Its hard to spend time in the high places and somehow keep hold of the enthusiasm when reality kicks in. How to stop the balloon bursting and drifting groundwards?
Its good to spend time with high fliers but it makes journeying with folk scrabbling in the dirt that much more difficult.
Or does it?
Surely when it feels like this is as good as it gets, to be surrounded by folk who haven't settled for mediocrity is one way of keeping motivation and the assurance that there is a way. And that because that way is God's way, it can't be trampled forever.
Releasing doesn't have to mean relinquishing.

Tuesday, 21 August 2007

A presbyterian heron?

Will it always feel this isolated?
Will it always be about sticking the neck out while up to the knees in water?
Must there always be an invisibility - a blending in, not ruffling feathers or causing waves?
I know there is majesty there, its just become covered in greyness.
I know there is grace, its just got bogged down in the sludge.
Oh for the freedom of flight, undoing the shackles 0f conformity, abandoning the institution.
Oh to stand tall, not bowed down, to know dreams can come true and change is just around the corner.

Sunday, 19 August 2007

Seeing God in the interruptions

Not sure if its a hazard of parish ministry or a hazard of village life, maybe a combination of both. But sometimes, straightforward tasks take much longer than they should. Why? Because there are so many interruptions. A walk from Inverkip to Gourock the other day, probably achievable in less than an hour took two and a half hours. I managed to miss three ferries. I just kept meeting folk and spent an hour just trying to get out of the village. But I've come to realise that there's important things going on in those interruptions. That's often where ministry is at. And a huge bonus when I eventually did make the ferry was capturing this image of the sun silhouetting traffic on the Clyde.

Saturday, 18 August 2007

A wash out

Inverkip Gala Day went ahead in spite of relentless rain. There was lots to do - even within the confines of the church hall and grounds - and folk seemed to keep on smiling. Awards should go to the Guides and Scouts in the village who had to be outdoors with their coconut shy and barbecue respectively. However I think they won the sympathy vote and folk did brave the weather to support their efforts. Well done to the Rural for keeping everyone topped up with hot drinks and beautiful home baking. Its good to see a community getting together and making the best of circumstances.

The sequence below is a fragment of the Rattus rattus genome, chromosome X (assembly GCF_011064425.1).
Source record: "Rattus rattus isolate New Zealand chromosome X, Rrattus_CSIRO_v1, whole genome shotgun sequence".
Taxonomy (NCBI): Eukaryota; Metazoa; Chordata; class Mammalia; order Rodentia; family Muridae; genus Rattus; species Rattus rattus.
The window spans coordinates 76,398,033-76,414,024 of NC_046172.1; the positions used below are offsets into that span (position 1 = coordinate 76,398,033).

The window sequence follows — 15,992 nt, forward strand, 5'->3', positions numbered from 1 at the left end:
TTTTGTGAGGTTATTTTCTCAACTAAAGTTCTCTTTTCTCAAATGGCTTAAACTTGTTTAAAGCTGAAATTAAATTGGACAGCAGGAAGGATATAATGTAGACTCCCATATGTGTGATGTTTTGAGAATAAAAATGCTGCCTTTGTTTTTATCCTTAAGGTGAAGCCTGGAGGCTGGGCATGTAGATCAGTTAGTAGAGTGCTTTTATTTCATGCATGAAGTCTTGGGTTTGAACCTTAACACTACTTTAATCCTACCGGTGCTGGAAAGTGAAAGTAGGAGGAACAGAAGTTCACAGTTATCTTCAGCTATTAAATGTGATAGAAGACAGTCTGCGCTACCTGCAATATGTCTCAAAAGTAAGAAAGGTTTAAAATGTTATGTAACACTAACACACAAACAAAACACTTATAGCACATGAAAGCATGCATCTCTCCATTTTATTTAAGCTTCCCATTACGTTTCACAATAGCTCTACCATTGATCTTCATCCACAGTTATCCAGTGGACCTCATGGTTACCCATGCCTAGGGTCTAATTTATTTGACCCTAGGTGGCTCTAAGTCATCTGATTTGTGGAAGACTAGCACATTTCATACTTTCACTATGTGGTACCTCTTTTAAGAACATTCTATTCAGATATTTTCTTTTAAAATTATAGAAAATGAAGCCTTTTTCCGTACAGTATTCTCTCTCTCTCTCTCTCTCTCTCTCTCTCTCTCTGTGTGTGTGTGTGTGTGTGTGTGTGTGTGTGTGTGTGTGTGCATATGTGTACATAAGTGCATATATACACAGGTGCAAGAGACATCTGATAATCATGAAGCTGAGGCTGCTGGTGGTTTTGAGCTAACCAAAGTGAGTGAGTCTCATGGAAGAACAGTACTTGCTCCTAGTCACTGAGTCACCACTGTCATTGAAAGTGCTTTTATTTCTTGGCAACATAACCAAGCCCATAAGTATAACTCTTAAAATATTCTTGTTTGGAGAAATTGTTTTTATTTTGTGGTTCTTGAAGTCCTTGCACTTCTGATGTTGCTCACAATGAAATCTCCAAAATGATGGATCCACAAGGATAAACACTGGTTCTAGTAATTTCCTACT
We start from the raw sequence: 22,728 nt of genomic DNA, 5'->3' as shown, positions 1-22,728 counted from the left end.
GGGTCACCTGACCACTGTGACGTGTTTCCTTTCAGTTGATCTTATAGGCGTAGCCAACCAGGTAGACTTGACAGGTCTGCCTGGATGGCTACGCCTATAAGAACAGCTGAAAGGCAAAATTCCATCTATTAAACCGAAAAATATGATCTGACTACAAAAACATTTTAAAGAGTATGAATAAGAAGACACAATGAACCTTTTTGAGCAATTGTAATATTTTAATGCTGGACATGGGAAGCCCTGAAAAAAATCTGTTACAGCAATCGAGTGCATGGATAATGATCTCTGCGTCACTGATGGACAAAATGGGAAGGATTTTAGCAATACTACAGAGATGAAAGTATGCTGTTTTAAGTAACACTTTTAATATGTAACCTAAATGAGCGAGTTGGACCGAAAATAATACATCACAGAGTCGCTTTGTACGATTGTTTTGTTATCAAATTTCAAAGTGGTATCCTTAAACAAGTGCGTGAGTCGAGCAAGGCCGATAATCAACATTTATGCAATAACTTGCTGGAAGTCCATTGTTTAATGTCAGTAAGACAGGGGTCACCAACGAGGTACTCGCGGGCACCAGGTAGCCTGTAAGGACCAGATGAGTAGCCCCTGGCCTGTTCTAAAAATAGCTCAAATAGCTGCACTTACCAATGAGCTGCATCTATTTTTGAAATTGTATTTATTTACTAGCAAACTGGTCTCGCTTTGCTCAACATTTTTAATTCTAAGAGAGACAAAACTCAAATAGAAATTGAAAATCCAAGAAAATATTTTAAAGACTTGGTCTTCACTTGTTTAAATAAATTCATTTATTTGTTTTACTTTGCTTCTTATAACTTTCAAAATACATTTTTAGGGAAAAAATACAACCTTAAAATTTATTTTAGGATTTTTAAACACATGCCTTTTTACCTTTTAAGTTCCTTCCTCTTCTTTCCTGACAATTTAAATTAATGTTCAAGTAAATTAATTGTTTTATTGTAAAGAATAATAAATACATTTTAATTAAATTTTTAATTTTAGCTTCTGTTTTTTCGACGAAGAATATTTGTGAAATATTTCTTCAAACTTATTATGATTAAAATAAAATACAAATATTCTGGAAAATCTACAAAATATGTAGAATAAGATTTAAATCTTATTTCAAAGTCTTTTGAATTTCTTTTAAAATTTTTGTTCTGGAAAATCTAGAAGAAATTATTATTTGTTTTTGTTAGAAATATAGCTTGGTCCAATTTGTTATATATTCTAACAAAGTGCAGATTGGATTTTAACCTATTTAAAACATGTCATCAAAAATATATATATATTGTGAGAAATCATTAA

Friday, 17 August 2007

Bears overhead

What do you see in the cloud formation in the picture? I took the shot because the sky was such a pretty colour. It was only later that a pink fluffy bear emerged for me.
Today has provided some space for reflection. Only problem is, sometimes reflecting on things leads to unnnecessary complication.
Conversations taken at face value, when revisited, become fraught with different nuances. Straightforward communication becomes sinister.
While I generally crave space for reflection there are days when I am best kept busy so that my mind can't torture me with my perceived inadequacy and failings.
Oh to see pink fluffy bears overhead instead of charging rhinos.

Wednesday, 15 August 2007


Took a cruise on this old paddle steamer yesterday, from Tighnabruaich to Tarbert, Loch Fyne, both tiny, character filled places on the West coast of Scotland. Walking down the main street in Tarbert, we ran into a friend whom we haven't seen for around 20 years and who is now living in Los Angeles. It was wonderful to catch up with him and his family, albeit briefly. We never can tell what is just around the corner for us or who we might encounter on our journey. Life is such an adventure.

Monday, 13 August 2007

Chilling with the starfish

Our schools return this Thursday. So we're grabbing a couple of days just to enjoy family time together before routine kicks in again. Scottish weather abysmal right now but that means we can cosy up, go for walks, come home, dry off, cosy up some more, do jigsaws, read books, watch films, cosy up even more. Not exactly summer activities but good chilling activities nonetheless. And we'll be down at the pier where the starfish hang out. What more can we ask for? The best things in life are free...

Sunday, 12 August 2007

Those wellies